Low-carb diets ``take away the trigger'' driving the cycle, says Wortman, who is a walking endorsement for his diet. He developed diabetes seven years ago and has kept his blood sugar in check by eliminating carbs.

There appears to be no going back once an intolerance develops, says the 58- year-old Wortman, who eats eggs without toast, meat without potatoes, fish without chips.

Wortman says First Nations people appear to be particularly susceptible to carbohydrate intolerance, which made Alert Bay an ideal setting for his experiment, which began in 2006. The community of 800 residents is home to the Namgis First Nation and had plenty of potential volunteers who were overweight and either had, or were at risk of having, diabetes.

``We keep seeing more and more diabetics,'' says local physician Dr. Clayton Ham, who was skeptical about Wortman's diet at first. But Ham grew so intrigued he signed on to help chart the dieters' progress.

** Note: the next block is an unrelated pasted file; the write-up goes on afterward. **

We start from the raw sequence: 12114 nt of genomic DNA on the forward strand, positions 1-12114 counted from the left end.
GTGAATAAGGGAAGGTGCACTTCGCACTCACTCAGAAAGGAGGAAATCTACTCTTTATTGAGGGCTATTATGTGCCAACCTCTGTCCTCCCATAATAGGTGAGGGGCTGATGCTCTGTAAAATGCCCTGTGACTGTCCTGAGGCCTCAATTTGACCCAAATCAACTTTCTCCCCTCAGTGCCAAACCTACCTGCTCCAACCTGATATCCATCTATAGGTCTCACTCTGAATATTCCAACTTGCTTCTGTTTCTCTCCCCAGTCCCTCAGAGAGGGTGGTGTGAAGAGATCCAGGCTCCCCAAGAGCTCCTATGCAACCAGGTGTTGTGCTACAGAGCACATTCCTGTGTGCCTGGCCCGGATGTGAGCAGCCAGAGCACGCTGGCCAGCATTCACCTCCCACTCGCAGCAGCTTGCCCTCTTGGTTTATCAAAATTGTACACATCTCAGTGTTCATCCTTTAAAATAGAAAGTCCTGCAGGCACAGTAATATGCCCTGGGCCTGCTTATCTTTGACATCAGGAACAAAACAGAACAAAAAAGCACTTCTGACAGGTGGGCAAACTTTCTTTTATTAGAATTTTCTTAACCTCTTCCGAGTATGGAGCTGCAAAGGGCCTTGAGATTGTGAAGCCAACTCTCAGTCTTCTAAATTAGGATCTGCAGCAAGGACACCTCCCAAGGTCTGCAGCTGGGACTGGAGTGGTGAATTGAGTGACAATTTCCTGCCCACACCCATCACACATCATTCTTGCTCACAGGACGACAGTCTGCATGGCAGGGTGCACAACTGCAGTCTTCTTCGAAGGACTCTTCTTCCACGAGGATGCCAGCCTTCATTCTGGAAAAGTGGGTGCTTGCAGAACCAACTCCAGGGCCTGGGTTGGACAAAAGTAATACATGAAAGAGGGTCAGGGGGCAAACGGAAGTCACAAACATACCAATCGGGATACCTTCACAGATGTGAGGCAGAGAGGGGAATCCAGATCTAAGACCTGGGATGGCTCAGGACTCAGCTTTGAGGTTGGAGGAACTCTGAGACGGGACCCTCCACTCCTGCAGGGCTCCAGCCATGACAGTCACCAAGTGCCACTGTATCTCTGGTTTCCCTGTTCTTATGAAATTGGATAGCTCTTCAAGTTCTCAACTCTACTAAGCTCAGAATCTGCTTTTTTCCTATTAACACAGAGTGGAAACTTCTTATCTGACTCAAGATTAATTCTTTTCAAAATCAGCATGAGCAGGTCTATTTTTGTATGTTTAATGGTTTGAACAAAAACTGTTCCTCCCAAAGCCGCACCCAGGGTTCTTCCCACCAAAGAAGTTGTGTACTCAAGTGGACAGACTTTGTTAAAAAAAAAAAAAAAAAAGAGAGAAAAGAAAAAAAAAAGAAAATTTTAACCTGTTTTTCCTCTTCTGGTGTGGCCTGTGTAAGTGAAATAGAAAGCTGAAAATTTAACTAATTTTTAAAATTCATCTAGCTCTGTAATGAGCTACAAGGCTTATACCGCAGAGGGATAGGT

So did local filmmaker Barb Cranmer, who co-produced a documentary, My Big Fat Diet, about the project with Vancouver director Mary Bissell. Local merchants bought in, with the Pass'n Thyme restaurant introducing Wortman's ribs, made with the doctor's recipe. Sales of salad greens, cauliflower and eggs soared at the grocery store and the dieters' bimonthly potlucks became major social events.

``My specialty was seaweed and clams,'' says Wadhams, who learned he had diabetes when he dragged himself off his commercial fishing boat about five years ago. He headed straight to the local clinic and left on medication to control his sky-high blood sugars.

The Big Fat Diet has reinforced Wadhams' belief, shared by many, that a traditional diet, or a modern version of it, is a recipe for good health. First Nations on the Pacific Coast sustained themselves for thousands of years on a high-protein, low-carb diet of seafood, game, roots and berries.

Alert Bay is in the Broughton Archipelago, which was one of the most bountiful places on the planet until industrial logging and fishing depleted its resources. ``It was a Garden of Eden,'' says Wortman.

The locals still fill their freezers with clams, salmon, halibut, prawns and wild game - ``goodies,'' as Wadhams describes the foods that are mainstays of the Big Fat Diet, which is basically a traditional take on the controversial Aitkens Diet.